Native American candidate close to making history after big primary victory

Deb Haaland, a member of the Laguna Pueblo tribe, won her Democratic primary in New Mexico.

CREDIT: Deb Haaland
CREDIT: Deb Haaland

Deb Haaland, an enrolled member of the Laguna Pueblo tribe, won the Democratic primary Tuesday for a New Mexico district that has been held by Democrats for almost a decade. If she wins the general election in November, she will be the first Native American woman in Congress.

Haaland, a former chair of the state’s Democratic Party, won with a wide margin, getting almost 40 percent of the vote in a field with six candidates.

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In an interview with ThinkProgress in March, Haaland credited New Mexico’s elected officials and progressive voting laws for allowing people like her to run for office.

“Here in New Mexico, we’re very fortunate,” Haaland said. “Our elected officials, our state legislators, and for the most part the administrations have worked very hard — we have good relationships with our tribes and pueblos.”

“I may not even be running for Congress right now if my state wasn’t that way,” she added.

Native Americans make up a little over 10 percent of the state’s population, and Albuquerque, in District 1, has the largest urban Native population. Haaland served as Barack Obama’s Native American vote director in 2012 and said she knows how important it is to engage Native people in politics and to encourage them to participate in elections.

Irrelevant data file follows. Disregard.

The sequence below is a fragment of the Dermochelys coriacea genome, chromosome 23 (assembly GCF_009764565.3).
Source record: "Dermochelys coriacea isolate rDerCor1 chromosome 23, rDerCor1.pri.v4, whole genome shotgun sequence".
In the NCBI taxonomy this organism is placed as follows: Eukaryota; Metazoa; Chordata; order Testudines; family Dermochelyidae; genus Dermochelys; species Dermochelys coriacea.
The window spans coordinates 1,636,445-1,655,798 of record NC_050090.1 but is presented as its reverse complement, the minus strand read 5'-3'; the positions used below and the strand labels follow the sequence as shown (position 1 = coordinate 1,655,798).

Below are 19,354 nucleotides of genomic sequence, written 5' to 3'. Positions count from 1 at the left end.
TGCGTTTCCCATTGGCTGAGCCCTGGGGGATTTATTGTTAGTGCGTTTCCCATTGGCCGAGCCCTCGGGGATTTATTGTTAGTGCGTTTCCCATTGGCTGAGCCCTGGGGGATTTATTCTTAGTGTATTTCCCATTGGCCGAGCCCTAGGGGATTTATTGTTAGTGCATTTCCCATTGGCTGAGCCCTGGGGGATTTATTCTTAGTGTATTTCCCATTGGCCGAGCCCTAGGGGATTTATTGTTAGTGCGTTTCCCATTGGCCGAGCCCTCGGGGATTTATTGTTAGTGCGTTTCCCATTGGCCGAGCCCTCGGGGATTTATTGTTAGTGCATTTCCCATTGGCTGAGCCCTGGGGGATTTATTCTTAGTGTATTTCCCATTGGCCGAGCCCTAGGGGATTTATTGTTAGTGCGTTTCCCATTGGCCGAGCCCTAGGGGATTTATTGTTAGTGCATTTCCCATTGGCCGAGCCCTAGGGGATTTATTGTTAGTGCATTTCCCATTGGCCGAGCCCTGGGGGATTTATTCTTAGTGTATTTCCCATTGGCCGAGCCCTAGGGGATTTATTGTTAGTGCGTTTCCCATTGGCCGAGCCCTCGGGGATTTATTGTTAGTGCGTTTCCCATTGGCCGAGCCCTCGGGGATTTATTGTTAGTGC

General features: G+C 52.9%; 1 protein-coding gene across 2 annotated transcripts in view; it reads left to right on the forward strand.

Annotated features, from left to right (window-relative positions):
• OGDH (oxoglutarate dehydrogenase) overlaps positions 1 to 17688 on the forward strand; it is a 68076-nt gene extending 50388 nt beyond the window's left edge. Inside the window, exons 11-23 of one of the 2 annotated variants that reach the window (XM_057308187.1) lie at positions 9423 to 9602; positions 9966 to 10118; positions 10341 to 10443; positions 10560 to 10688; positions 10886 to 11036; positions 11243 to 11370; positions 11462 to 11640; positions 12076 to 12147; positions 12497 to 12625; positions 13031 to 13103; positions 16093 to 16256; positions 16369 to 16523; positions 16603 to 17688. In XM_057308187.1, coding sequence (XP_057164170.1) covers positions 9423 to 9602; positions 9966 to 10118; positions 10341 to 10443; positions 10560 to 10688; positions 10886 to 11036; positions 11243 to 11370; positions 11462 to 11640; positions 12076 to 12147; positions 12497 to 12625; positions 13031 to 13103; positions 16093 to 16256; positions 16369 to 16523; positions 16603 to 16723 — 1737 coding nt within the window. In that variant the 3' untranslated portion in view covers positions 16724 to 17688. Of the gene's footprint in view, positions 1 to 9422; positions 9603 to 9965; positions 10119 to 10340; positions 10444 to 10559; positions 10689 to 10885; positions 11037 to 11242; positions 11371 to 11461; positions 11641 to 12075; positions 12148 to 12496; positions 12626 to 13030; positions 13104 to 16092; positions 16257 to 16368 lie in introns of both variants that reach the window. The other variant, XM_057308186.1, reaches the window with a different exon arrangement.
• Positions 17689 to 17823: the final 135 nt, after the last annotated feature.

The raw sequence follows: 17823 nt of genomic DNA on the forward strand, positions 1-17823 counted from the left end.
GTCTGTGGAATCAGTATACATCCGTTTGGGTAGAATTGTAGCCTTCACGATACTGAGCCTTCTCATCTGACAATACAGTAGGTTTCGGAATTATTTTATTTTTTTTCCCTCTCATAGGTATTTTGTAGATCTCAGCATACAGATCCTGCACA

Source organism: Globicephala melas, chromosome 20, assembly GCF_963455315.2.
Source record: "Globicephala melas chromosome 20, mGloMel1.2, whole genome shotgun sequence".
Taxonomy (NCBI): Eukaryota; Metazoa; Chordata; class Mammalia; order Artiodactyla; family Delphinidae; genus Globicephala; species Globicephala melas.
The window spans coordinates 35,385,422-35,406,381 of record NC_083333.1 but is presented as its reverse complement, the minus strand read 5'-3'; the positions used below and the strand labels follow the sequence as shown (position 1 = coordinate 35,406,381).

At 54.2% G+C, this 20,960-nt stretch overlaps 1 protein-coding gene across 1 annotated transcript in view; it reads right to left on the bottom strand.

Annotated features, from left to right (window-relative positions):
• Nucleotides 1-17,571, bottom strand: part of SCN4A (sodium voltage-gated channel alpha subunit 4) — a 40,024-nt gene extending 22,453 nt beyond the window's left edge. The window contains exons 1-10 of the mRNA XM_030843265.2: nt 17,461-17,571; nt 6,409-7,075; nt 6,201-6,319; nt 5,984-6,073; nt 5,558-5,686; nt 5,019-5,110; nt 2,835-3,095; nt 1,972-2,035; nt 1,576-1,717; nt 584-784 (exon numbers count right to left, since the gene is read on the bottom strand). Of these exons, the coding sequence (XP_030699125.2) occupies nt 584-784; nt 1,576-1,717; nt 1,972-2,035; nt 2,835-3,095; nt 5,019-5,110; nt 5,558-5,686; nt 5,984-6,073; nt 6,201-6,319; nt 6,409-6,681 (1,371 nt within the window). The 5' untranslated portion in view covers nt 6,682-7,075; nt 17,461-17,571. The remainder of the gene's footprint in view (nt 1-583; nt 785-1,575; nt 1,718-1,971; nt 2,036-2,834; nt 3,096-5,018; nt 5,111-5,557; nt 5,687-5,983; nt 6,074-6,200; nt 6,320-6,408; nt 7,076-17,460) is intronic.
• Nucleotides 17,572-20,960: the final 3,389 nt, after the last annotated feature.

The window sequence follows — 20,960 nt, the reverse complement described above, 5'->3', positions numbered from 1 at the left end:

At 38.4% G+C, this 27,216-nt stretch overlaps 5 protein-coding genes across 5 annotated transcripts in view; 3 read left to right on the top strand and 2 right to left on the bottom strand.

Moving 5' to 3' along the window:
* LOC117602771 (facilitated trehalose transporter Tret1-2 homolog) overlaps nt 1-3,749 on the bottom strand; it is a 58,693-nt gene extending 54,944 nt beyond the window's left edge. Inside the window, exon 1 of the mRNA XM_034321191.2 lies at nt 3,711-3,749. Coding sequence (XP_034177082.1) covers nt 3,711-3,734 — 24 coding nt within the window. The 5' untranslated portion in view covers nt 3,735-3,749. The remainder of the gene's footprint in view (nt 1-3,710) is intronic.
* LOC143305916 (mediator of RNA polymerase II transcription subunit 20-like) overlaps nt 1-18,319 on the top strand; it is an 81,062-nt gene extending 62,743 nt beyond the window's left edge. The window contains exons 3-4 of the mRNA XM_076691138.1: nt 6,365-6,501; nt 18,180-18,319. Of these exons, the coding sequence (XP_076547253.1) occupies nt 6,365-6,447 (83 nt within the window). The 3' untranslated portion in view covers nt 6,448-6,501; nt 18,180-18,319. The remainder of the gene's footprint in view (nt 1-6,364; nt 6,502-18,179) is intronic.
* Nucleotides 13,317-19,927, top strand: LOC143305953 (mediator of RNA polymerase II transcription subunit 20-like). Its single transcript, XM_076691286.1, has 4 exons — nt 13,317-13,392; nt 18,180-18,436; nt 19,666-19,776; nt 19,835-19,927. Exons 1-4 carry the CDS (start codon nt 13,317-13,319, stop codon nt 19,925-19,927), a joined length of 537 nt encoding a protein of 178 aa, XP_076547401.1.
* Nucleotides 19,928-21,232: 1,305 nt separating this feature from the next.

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“There have been elections in New Mexico where the Native population has actually made a huge difference in who got elected,” she said.

As a lawmaker, Haaland said she would fight to make Congress look more like the people it represents.

“If I win, I will wholeheartedly put as much effort as I can toward helping to get other women of color elected,” she said.

Haaland is joined by a number of other Native women also vying for seats in Congress this year, from both sides of the aisle. Democrat Sharice Davids, a member of the Ho-Chunk Nation is also running for Congress in Kansas, three others are running for governors and, according to the New York Timesanother 31 are vying for seats in state legislatures.